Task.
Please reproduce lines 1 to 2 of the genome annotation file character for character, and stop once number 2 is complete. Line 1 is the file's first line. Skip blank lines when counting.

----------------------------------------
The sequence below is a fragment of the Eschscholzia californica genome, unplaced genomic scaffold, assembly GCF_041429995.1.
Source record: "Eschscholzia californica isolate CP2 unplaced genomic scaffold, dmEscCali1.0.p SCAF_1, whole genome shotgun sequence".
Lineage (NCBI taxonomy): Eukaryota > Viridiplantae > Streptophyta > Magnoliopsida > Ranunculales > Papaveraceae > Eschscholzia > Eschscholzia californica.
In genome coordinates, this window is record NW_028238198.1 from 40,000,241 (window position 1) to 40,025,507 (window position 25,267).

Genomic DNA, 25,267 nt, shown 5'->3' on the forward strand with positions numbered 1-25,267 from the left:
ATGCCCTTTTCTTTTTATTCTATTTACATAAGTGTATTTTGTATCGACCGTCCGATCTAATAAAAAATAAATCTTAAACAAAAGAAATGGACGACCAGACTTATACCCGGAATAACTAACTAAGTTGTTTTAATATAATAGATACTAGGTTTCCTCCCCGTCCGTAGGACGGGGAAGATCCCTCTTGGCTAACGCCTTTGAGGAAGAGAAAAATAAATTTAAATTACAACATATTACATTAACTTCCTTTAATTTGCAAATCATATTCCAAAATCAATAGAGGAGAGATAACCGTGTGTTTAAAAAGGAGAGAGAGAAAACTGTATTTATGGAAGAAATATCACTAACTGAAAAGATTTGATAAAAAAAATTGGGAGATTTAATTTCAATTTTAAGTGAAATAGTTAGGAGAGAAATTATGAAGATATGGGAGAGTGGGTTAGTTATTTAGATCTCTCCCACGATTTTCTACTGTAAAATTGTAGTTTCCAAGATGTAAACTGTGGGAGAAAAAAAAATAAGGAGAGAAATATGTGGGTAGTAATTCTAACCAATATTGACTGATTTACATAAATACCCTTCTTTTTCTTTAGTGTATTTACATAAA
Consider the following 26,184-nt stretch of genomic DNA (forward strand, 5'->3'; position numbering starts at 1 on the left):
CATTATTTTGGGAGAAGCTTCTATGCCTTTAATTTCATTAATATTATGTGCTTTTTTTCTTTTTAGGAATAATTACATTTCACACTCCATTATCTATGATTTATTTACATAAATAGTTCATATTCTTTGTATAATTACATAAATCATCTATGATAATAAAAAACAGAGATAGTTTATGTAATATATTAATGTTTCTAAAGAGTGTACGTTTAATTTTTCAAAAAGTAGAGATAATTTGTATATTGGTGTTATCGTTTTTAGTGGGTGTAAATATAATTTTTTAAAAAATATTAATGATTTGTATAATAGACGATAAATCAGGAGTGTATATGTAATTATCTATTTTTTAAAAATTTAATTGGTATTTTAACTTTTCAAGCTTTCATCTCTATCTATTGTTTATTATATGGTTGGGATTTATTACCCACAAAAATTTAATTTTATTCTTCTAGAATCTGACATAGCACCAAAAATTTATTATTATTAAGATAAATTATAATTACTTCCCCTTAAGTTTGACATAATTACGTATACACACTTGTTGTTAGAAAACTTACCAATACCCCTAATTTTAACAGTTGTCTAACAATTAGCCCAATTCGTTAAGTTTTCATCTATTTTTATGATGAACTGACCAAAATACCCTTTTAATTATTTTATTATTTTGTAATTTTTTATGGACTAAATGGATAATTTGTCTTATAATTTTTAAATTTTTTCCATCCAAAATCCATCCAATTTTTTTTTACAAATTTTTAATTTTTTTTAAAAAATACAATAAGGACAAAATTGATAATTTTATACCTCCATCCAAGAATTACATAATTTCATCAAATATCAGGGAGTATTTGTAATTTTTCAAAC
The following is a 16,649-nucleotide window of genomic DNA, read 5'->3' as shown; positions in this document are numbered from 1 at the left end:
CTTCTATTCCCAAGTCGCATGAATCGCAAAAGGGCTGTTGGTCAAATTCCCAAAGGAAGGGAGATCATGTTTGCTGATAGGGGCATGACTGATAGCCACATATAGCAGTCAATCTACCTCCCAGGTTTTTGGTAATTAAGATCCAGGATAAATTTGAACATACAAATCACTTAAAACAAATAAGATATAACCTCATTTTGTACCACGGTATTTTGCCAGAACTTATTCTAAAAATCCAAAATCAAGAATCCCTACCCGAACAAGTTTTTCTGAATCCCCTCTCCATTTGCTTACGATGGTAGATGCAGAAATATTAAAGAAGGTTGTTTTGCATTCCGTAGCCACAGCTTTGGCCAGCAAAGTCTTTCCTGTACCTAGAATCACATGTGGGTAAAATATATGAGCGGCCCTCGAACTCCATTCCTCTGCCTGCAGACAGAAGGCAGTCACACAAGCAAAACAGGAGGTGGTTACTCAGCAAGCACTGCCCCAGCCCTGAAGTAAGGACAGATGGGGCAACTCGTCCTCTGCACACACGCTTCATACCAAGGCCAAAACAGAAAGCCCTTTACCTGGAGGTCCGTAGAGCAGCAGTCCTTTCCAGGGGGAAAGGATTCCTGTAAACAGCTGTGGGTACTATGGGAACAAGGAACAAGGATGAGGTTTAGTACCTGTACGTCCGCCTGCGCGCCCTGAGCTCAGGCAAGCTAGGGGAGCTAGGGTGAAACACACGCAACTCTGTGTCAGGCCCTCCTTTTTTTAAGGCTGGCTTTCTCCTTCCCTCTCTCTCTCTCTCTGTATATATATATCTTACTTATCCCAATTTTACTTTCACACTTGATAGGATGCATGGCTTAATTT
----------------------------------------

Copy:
The sequence below is a fragment of the Eschscholzia californica genome, unplaced genomic scaffold, assembly GCF_041429995.1.
Source record: "Eschscholzia californica isolate CP2 unplaced genomic scaffold, dmEscCali1.0.p SCAF_1, whole genome shotgun sequence".